As journalists and professional fact-checkers struggle to cope with the deluge of misinformation online, fact-checking sites that rely on loosely coordinated contributions from volunteers, like Wikipedia, can help fill the gaps, according to Cornell research.
In a new study, Andy Zhao, an information science doctoral student based at Cornell Tech, compared professional fact-checking articles to articles on Cofacts, a community fact-checking platform in Taiwan. He found that the crowdsourced site often responded to queries faster than professionals and handled a different range of issues across platforms.
“Fact-checking is a critical part of being able to use our information ecosystem in a way that supports reliable information,” the lead author said. Mor Naaman, professor of information science at the Jacobs Technion-Cornell Institute at Cornell Tech and the Cornell Ann S. Bowers College of Computing and Information Science. “Places of knowledge production, such as Wikipedia and Cofacts, have so far proven to be the most resistant to disinformation campaigns. »
The study, “Insights from a Comparative Study on the Variety, Speed, Veracity, and Viability of Crowdsourced and Professional Fact-Checking Services», published on September 21 in the Journal of Online Trust and Safety.
The researchers focused on Cofacts because it is a crowdsourced fact-checking model that had not been well-studied. The Taiwanese government, civil organizations, and tech community created Cofacts in 2017 to address the challenges of malicious and innocent disinformation – partly in response to the Chinese government’s efforts to use disinformation to create more pro-China public opinion in Taiwan. Just like Wikipedia, anyone on Cofacts can be an editor and post answers, submit questions, and vote up or down answers. Cofacts also has a bot that verifies claims in a popular messaging app.
Starting with more than 60,000 crowdsourced fact-checks and 2,641 professional fact-checks, Zhao used natural language processing to match answers posted on Cofacts with articles addressing the same questions on two professional fact-checking sites . It looked at how quickly sites published responses to queries, the accuracy and persuasiveness of responses, and the range of topics covered.
He found that Cofacts users often responded more quickly than journalists, but mainly because they could “stand on the shoulders of giants” and reuse existing articles written by professionals. Cofacts thus acts as an information distributor. “They pass these stories across language, across the country or across time, to that specific moment to answer people’s questions,” Zhao said.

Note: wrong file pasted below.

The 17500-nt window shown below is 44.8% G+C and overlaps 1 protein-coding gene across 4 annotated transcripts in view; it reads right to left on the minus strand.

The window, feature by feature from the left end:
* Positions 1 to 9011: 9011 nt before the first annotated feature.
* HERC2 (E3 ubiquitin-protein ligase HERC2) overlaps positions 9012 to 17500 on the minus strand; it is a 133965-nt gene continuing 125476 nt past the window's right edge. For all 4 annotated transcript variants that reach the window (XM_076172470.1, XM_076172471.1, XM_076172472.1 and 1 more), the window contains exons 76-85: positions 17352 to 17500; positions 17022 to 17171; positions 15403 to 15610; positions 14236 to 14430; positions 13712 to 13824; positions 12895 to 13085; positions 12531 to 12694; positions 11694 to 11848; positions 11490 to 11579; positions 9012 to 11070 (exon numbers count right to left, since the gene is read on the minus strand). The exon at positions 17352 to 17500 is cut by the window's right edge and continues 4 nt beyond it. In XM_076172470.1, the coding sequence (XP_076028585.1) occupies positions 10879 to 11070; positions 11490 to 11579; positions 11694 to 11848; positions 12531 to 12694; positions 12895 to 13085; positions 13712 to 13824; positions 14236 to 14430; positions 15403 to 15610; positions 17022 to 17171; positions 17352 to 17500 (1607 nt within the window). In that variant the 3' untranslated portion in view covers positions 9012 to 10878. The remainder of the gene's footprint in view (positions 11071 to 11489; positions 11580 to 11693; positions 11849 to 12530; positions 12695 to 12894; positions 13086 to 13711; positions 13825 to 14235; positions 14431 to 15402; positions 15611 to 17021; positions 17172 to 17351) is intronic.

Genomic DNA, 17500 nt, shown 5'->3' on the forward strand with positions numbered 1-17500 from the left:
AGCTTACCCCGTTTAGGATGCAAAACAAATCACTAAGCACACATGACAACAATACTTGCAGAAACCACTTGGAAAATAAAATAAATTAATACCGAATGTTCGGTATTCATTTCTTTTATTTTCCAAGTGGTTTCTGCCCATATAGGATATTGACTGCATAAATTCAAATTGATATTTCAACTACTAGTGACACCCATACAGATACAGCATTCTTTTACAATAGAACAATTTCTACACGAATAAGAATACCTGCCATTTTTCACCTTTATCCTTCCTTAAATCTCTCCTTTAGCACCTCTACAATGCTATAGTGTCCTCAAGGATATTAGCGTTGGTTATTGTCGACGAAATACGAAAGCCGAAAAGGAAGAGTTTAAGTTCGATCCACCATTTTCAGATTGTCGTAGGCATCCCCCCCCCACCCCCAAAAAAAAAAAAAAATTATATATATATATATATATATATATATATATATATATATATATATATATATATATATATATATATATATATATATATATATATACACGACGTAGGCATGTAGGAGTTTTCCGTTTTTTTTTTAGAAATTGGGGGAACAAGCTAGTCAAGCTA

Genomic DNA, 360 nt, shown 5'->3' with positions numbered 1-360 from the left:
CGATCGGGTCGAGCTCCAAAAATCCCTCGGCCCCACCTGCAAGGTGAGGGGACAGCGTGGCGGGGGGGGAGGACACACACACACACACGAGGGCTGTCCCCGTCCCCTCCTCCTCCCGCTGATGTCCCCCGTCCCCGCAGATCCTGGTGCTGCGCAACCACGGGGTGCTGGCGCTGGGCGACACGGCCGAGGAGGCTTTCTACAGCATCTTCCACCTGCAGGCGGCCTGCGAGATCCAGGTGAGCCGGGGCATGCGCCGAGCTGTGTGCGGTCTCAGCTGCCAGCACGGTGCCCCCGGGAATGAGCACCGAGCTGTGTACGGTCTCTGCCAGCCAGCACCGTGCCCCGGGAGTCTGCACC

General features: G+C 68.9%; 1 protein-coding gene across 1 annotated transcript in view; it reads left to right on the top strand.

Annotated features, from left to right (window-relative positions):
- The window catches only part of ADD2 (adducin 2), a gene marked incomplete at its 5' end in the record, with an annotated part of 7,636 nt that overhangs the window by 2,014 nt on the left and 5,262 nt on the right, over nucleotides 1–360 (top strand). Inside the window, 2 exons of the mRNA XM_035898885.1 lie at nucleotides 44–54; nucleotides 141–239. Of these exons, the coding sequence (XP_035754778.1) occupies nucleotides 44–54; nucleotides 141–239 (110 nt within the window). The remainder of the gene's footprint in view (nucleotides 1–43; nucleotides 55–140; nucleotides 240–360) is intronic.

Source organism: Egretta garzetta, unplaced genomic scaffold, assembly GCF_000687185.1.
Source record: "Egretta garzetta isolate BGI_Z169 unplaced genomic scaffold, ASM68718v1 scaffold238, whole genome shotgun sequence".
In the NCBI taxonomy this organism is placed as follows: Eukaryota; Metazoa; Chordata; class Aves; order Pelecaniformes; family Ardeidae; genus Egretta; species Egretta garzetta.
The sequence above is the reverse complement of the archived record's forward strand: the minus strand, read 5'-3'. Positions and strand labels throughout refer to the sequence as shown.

Importantly, Zhao found that Cofacts publications were just as accurate as professional sources. And according to seven graduate students of Taiwanese descent who served as evaluators, the journalists’ articles were more convincing, but those from Cofacts were often clearer.
Further analysis showed that the participatory site covered a slightly different range of topics than those covered by professionals. Articles on Cofacts were more likely to address recent, local issues – such as regional politics and small scams – while journalists were more likely to write about topics requiring expertise, including health claims and international affairs.
“We can harness the power of crowds to counter misinformation,” Zhao concluded. “Misinformation comes from everywhere, and we need this battle to be fought everywhere. »
The need for fact-checking will likely continue to grow. Although it is not yet clear how generative artificial intelligence (AI) models, such as ChatGPT or Midjourney, will impact the information landscape, Naaman and Zhao said it is possible that AI programs that generate text and fake images make it even easier to create and spread misinformation online.
However, despite Cofacts’ success in Taiwan, Zhao and Naaman caution that the same approach may not be applied to other countries. “Cofacts was built on Taiwan’s user habits, cultures, context, and political and social structures, and that’s how they succeeded,” Zhao said.
But understanding the success of Cofacts can help design other fact-checking systems, especially in non-English-speaking regions that have access to few or no fact-checking resources.
“Understanding how well this type of model works in different contexts could hopefully provide inspiration and guidelines for people wanting to run similar efforts in other places,” Naaman said.
The study received partial support from the National Science Foundation.
Patricia Waldron is an editor at the Cornell Ann S. Bowers College of Computing and Information Science.